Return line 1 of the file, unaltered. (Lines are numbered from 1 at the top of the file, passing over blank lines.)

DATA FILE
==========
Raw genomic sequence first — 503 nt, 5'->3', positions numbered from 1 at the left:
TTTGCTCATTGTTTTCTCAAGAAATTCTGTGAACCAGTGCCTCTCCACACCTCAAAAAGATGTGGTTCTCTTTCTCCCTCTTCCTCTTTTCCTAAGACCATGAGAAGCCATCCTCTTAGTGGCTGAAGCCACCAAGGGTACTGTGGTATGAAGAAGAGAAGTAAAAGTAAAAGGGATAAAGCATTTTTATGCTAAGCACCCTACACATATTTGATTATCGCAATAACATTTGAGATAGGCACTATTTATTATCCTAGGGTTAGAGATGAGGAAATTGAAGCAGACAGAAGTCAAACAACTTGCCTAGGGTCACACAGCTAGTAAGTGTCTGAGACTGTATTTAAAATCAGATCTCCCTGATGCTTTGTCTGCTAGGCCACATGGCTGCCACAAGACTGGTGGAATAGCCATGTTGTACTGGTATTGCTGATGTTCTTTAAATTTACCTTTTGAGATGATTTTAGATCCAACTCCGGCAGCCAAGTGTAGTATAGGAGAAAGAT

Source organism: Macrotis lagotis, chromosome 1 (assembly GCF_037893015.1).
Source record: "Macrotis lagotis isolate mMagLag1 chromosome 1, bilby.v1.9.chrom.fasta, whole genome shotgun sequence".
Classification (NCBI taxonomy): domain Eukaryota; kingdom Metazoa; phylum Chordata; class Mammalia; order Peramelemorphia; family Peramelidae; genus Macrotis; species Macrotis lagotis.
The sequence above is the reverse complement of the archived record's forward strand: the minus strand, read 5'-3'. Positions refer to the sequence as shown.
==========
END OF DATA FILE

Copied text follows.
Raw genomic sequence first — 503 nt, 5'->3', positions numbered from 1 at the left: